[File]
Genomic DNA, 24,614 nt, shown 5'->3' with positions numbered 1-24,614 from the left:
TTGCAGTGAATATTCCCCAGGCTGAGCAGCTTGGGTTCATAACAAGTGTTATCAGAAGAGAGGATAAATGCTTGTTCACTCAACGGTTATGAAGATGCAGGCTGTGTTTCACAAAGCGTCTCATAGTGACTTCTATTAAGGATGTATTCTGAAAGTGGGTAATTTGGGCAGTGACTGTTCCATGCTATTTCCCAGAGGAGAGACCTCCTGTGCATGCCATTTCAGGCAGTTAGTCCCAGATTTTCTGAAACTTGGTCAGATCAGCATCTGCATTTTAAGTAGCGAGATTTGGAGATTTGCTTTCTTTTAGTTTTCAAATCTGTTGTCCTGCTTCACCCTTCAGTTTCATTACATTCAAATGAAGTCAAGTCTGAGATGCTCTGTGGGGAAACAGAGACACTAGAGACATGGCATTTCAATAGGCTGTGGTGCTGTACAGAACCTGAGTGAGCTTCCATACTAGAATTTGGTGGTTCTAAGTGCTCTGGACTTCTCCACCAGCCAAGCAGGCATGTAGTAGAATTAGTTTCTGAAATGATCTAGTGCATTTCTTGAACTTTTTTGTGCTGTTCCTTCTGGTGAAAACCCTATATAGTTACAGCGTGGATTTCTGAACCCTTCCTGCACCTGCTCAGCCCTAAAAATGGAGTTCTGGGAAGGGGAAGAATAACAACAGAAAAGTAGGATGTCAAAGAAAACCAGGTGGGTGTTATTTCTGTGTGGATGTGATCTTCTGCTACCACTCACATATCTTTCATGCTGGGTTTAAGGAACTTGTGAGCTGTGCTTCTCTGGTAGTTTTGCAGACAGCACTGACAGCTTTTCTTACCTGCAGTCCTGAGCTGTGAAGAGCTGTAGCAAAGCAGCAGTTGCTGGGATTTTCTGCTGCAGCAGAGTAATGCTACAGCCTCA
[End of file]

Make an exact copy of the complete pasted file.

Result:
Genomic DNA, 24,614 nt, shown 5'->3' with positions numbered 1-24,614 from the left:
TTGCAGTGAATATTCCCCAGGCTGAGCAGCTTGGGTTCATAACAAGTGTTATCAGAAGAGAGGATAAATGCTTGTTCACTCAACGGTTATGAAGATGCAGGCTGTGTTTCACAAAGCGTCTCATAGTGACTTCTATTAAGGATGTATTCTGAAAGTGGGTAATTTGGGCAGTGACTGTTCCATGCTATTTCCCAGAGGAGAGACCTCCTGTGCATGCCATTTCAGGCAGTTAGTCCCAGATTTTCTGAAACTTGGTCAGATCAGCATCTGCATTTTAAGTAGCGAGATTTGGAGATTTGCTTTCTTTTAGTTTTCAAATCTGTTGTCCTGCTTCACCCTTCAGTTTCATTACATTCAAATGAAGTCAAGTCTGAGATGCTCTGTGGGGAAACAGAGACACTAGAGACATGGCATTTCAATAGGCTGTGGTGCTGTACAGAACCTGAGTGAGCTTCCATACTAGAATTTGGTGGTTCTAAGTGCTCTGGACTTCTCCACCAGCCAAGCAGGCATGTAGTAGAATTAGTTTCTGAAATGATCTAGTGCATTTCTTGAACTTTTTTGTGCTGTTCCTTCTGGTGAAAACCCTATATAGTTACAGCGTGGATTTCTGAACCCTTCCTGCACCTGCTCAGCCCTAAAAATGGAGTTCTGGGAAGGGGAAGAATAACAACAGAAAAGTAGGATGTCAAAGAAAACCAGGTGGGTGTTATTTCTGTGTGGATGTGATCTTCTGCTACCACTCACATATCTTTCATGCTGGGTTTAAGGAACTTGTGAGCTGTGCTTCTCTGGTAGTTTTGCAGACAGCACTGACAGCTTTTCTTACCTGCAGTCCTGAGCTGTGAAGAGCTGTAGCAAAGCAGCAGTTGCTGGGATTTTCTGCTGCAGCAGAGTAATGCTACAGCCTCA